Defense Date


Document Type


Degree Name

Master of Science in Dentistry



First Advisor

Zhao Lin


Periodontal disease is a bacterial induced chronic inflammatory condition that occurs in a susceptible host, affecting the teeth, gingiva, periodontal ligament, and alveolar bone. The resultant pathological bone defects often require surgical intervention, with the ultimate goal being regeneration of the periodontium through the application of grafting materials and biologics. Mesenchymal stem cells (MSCs) show great potential in regenerative medicine for their ability to enhance cell proliferation and differentiation, increase angiogenesis, and modulate the immune response. Stem cell-derived by-products, known as exosomes are a specific class of lipid-membrane-bound extracellular vesicles that are proliferative and chemotactic, are able to inhibit cytokine production, and may suppress differentiation of osteoclasts. The aim of this study is to determine if the delivery of exosomes into rat calvarial defects will increase regeneration by reducing the residual defect area and enhancing bone volume. Male Sprague-Dawley rats with bilateral 5mm surgically-created calvarial defects were randomized into groups and treated with low- and high-dose exosome suspensions via a collagen gel matrix or a PBS-soaked collagen control. After 4 weeks, the calvaria were harvested and analyzed via micro computed tomography (micro-CT). Volumetric micro-CT analysis showed that defects treated with high-dose exosomes displayed a trend towards enhanced bone healing. Based on the results of this pilot study, treatment with exosomes could be a promising therapeutic approach for treatment of bone defects.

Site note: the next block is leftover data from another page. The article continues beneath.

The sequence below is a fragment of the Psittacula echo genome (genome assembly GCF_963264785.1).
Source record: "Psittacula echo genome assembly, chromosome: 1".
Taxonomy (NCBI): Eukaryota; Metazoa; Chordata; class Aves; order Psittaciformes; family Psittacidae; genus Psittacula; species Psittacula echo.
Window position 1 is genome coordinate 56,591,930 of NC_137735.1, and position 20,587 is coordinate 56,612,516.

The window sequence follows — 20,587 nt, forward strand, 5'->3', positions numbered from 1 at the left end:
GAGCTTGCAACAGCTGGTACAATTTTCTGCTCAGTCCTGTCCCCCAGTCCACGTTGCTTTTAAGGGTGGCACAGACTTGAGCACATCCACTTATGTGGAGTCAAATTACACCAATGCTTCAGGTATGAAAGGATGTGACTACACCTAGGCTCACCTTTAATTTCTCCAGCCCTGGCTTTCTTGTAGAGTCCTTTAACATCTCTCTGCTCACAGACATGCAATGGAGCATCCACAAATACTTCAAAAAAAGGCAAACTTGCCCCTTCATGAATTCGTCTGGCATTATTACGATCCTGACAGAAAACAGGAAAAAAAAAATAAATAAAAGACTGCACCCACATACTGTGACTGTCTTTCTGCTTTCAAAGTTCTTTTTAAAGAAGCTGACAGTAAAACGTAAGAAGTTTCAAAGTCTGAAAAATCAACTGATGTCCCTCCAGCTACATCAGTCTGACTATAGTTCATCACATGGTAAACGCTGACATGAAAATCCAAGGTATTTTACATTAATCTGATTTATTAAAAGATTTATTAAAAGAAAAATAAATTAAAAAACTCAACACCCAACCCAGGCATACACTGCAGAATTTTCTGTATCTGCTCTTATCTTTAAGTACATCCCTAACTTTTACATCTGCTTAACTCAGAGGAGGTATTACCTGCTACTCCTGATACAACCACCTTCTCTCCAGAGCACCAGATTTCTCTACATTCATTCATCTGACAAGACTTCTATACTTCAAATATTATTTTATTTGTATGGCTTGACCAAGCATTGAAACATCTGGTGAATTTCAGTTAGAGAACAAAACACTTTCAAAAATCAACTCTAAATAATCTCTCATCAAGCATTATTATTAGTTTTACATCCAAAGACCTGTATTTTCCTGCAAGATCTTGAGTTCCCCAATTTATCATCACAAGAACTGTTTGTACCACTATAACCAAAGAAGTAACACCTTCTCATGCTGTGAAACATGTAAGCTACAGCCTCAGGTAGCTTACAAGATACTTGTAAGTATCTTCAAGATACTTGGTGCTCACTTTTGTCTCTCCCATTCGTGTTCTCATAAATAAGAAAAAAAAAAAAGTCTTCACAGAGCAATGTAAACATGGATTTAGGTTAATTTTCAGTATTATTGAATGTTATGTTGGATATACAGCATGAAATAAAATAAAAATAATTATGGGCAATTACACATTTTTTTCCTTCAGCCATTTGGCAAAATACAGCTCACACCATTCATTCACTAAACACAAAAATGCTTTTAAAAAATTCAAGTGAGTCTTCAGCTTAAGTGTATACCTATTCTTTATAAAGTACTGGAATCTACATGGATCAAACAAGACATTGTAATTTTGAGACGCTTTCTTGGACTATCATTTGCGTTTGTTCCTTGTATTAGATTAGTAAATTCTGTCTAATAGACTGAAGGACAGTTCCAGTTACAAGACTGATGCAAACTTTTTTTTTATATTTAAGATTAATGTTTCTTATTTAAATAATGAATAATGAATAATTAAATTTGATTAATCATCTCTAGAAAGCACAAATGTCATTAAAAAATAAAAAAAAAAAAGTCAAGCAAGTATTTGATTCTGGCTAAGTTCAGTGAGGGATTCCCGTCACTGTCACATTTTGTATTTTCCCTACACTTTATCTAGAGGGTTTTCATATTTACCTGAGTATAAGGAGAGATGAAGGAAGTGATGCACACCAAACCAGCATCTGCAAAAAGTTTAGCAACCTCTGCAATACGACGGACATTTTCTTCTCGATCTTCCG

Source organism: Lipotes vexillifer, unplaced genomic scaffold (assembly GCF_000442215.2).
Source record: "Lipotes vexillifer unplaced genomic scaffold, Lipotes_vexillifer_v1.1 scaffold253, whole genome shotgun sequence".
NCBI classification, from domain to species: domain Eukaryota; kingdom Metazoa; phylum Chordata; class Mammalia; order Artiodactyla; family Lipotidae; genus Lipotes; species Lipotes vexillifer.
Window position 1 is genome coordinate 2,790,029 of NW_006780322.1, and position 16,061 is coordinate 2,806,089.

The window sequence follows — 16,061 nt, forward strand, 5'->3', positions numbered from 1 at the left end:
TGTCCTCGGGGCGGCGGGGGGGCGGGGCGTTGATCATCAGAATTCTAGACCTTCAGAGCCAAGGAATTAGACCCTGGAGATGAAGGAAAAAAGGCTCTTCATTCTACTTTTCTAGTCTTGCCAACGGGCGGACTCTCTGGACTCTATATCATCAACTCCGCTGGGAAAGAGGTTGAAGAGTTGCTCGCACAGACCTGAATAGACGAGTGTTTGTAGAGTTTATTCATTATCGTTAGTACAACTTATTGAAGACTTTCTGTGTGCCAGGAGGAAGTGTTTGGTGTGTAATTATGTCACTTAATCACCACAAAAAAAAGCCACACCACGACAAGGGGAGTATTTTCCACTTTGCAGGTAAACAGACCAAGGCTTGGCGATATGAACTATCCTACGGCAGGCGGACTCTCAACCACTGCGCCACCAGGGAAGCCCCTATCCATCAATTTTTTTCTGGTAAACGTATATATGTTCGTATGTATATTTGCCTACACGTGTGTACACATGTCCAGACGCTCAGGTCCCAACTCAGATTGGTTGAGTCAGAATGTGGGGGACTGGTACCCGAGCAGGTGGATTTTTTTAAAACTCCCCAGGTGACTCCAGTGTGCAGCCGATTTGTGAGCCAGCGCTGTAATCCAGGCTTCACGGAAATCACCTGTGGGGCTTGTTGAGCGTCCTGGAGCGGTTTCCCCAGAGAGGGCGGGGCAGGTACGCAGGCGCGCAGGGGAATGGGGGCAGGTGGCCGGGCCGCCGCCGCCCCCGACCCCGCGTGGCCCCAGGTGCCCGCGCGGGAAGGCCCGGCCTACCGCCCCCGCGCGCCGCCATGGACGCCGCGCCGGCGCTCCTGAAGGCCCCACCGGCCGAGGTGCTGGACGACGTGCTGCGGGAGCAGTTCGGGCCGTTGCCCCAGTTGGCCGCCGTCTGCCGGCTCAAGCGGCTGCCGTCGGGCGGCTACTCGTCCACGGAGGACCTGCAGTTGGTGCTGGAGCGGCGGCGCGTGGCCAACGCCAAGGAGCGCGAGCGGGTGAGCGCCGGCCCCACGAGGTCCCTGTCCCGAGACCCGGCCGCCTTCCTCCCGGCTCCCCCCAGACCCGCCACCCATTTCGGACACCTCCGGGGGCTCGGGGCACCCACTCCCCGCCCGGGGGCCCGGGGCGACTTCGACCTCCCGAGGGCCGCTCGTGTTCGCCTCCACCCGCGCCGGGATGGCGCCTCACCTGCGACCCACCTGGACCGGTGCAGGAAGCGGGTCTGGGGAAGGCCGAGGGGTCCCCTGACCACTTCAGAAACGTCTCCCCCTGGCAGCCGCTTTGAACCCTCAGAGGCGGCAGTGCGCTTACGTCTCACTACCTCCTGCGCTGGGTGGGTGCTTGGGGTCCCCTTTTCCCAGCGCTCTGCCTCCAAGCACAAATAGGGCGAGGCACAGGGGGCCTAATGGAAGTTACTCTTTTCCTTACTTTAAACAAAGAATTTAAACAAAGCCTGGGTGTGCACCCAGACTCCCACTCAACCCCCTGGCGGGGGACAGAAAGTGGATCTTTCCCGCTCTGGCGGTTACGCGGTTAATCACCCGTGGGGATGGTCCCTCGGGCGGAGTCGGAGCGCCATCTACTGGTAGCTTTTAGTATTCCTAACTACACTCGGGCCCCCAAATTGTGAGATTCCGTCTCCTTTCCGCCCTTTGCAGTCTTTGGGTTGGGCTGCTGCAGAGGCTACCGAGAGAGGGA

© Jill Beitz

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